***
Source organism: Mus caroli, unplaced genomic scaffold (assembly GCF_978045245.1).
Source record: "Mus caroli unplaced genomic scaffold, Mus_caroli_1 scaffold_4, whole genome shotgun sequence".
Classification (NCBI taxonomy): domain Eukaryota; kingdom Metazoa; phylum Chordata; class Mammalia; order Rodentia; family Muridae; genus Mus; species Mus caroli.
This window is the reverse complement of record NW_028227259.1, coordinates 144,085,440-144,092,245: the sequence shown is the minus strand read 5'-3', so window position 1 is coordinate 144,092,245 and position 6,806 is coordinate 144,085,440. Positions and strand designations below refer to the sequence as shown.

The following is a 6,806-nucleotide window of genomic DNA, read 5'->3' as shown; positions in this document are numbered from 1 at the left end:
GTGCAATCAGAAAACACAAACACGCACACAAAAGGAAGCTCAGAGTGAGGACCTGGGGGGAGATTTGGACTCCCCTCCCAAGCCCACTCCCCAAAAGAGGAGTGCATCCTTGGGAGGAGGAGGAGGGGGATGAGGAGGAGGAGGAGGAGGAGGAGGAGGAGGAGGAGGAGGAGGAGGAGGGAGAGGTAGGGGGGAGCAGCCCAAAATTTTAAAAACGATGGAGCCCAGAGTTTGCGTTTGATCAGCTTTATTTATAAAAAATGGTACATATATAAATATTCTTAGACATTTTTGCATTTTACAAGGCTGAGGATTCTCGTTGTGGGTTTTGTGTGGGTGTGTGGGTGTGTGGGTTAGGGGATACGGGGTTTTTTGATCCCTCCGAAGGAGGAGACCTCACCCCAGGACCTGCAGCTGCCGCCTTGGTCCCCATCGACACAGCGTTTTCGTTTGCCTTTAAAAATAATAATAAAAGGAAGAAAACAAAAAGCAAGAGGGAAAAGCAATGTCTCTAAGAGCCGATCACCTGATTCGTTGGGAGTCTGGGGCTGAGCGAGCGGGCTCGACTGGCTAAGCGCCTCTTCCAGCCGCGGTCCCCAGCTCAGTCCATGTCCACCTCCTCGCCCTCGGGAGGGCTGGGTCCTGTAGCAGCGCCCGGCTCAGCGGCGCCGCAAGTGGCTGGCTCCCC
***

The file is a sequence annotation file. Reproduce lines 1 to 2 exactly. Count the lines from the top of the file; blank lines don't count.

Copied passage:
Source organism: Mus caroli, unplaced genomic scaffold (assembly GCF_978045245.1).
Source record: "Mus caroli unplaced genomic scaffold, Mus_caroli_1 scaffold_4, whole genome shotgun sequence".